Sin Milly, Rebecca, Tommy, Rich, Jason aggus tuilleadh ag teacht as achan bhealach. Tá boladh na sceallóga ag dul suas i mo ghaosán le goimh milis fínéagar. Caithfidh mé rith go hiontach gasta anois ná ní bheidh sceallóga ar bith fágtha agus cuirfidh m’athair ceist orm caidé’n amaidí a bhí mé a’dhéanamh.

Cruthaíodh an scéal gairid seo ó chomhrá oscailte leis an ghrúpa óige ‘The Forge Cross Border Community Youth Group’, 10- 14 bliana. Scríofa ag Kate Nolan mar chuid de Lacuna.

Fish and Chips

Daddy's just sent me down to get the fish and chip dinners like every Friday night.

This time though, I get to go on my own, no Liam trying to trip me down the hill calling me a baby when I fall over. See, three days ago I turned thirteen. Now I'm a teenager and my brother can bugger off. I can run and run as fast as I like down the hill screaming at the sheep, white puffs of cloud, along the way. Not far into the village anyway and I know every farm, every house, every person along the way. That's the Murphy's farm there. Did you hear that the customs got him last week for grazing over in the North? Took twelve cows off of him. That's what Jimmy told me anyway but he's a bit of a tosser. Barely listens at school anymore but I guess he's staying here anyway. His brother has no interest, always on his phone or up in his room while Jimmy's out in the fields. Say he'll be looking for new land when he's older.

Down the hill and now I'm going off course. It's still bright out so I'm going to follow the river the rest of the way in through the muck. Liam never let me do this, I always had to follow his path. There's this massive cabinet sitting in our front room, like really huge and very very old. My mam told me that my Grandad dragged it through the river, across the border, somewhere along here out of view of customs. Funny thing was he took out all the drawers so it would be lighter but they kept filling with water so it was twice as heavy to drag over. I can just see him trying to chase drawers drifting down the river, stumbling and grabbing.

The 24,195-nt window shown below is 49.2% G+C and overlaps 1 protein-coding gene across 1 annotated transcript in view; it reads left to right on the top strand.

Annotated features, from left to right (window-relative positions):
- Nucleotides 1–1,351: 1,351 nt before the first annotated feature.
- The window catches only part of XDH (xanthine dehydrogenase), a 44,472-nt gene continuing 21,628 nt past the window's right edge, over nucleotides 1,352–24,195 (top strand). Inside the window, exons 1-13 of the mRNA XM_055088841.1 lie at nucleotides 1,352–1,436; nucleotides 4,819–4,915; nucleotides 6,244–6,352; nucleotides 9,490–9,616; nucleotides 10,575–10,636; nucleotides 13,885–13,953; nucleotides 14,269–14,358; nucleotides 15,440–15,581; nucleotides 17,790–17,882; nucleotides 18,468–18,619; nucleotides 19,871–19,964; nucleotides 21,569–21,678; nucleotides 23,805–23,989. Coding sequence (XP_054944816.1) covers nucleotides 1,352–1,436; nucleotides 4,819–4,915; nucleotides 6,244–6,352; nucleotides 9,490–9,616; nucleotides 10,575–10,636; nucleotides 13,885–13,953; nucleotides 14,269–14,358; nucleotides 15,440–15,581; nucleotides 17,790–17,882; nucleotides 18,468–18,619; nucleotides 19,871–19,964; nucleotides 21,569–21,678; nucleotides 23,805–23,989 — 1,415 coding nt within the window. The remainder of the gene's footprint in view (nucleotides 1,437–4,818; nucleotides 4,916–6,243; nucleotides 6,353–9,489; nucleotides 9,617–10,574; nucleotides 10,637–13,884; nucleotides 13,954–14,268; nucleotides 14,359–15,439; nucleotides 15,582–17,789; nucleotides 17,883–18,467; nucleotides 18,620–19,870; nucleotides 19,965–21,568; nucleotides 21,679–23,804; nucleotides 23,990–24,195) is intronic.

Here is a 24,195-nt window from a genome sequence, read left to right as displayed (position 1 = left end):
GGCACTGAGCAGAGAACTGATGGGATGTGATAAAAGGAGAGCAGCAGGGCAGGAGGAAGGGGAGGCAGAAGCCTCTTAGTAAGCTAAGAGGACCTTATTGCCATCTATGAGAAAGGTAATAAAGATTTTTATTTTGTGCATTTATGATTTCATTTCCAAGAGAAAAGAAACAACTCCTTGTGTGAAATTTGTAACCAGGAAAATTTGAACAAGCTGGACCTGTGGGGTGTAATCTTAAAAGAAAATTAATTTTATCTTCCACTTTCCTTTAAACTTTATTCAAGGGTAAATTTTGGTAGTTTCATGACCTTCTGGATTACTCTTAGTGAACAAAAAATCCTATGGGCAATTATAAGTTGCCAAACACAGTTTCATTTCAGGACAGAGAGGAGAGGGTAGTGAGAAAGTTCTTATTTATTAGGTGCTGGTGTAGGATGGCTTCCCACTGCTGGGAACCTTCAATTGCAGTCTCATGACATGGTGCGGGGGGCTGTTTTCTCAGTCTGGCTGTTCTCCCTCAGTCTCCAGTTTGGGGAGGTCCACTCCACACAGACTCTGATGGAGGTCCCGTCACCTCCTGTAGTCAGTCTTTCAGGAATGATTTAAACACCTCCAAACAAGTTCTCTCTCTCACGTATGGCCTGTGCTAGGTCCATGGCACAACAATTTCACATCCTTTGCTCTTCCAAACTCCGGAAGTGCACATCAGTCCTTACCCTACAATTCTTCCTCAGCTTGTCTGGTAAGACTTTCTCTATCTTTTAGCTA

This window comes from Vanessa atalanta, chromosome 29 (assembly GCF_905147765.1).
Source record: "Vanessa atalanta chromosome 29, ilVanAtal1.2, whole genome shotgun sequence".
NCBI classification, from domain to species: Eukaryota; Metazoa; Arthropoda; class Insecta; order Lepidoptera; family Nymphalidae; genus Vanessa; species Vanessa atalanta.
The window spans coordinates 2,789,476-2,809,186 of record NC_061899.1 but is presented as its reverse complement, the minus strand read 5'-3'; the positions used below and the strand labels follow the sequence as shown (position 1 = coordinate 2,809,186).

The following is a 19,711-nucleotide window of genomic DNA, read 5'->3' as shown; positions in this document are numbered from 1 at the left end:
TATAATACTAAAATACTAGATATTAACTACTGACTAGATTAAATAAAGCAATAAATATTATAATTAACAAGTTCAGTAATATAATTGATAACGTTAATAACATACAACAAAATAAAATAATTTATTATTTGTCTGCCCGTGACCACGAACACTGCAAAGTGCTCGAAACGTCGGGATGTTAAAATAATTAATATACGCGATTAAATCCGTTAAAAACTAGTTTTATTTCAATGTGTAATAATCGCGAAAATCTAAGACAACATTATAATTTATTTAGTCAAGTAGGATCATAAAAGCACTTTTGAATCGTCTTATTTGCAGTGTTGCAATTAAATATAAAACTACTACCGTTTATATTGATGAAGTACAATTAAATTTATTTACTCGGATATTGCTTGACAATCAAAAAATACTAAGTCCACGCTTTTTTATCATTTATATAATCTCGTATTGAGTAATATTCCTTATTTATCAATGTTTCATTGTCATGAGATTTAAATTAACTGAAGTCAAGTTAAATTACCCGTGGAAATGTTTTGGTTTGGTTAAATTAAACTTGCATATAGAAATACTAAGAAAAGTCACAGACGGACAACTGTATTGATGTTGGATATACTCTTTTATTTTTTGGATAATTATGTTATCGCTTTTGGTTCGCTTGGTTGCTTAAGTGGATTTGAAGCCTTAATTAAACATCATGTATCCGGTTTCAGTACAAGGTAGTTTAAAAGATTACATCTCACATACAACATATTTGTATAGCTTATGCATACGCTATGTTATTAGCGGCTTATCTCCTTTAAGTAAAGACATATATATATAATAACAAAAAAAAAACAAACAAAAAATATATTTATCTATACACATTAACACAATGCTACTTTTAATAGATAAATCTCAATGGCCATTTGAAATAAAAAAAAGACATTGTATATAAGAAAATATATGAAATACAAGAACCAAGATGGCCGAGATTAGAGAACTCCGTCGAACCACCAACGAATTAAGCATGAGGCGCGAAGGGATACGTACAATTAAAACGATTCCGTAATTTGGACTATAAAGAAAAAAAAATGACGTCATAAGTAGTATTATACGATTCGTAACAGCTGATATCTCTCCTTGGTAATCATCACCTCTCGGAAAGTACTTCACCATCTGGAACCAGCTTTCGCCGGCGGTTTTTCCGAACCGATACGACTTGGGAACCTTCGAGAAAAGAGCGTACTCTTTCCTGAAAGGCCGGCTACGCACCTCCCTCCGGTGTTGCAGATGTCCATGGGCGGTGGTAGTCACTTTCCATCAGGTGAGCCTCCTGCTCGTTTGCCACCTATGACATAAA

Think Milly's working the chipper tonight with her Da. She's my best friend and we've known each other since we were four. Her birthday is two weeks before mine so we always have a joint party. Camped in the field this year and ordered in a Chinese which we ate in front of the fire. Never ordered a Chinese to a field before. We're both going into first class this year but I'm headed to Ballyshannon with most of the kids who went to Pettigo. She's going to Enniskillen though as she lives out the road towards Kesh. We made a pact on her birthday that we'll meet up every day after school and tell each other everything so nothing will change.

I can see the chipper now and there's a bit of crowd gathering. My belly is starting to gurgle. Think that's Mick there. He lives in the town but he's completely blind. He's got a stick to get him around and a talking watch. Also, I've never seen it, but a cup that beeps when it's almost full so he doesn't burn himself. He's got the best laugh that you can hear from a mile away. Something like a mix between a goat and a person. I always accidentally say 'did you see blah de blah?' and feel horrible but he just laughs.

There's Milly, Rebecca, Tommy, Rich, Jason and more coming from every direction. The smell of chips is getting up my nose with a sweet sting of vinegar. Got to run really fast now before the chips run out and my Da asks me what I was fooling about doing.

This short story was created from open conversations with The Forge Cross Border Community Youth Group 10 -14yrs. Written by Kate Nolan as part of LACUNA.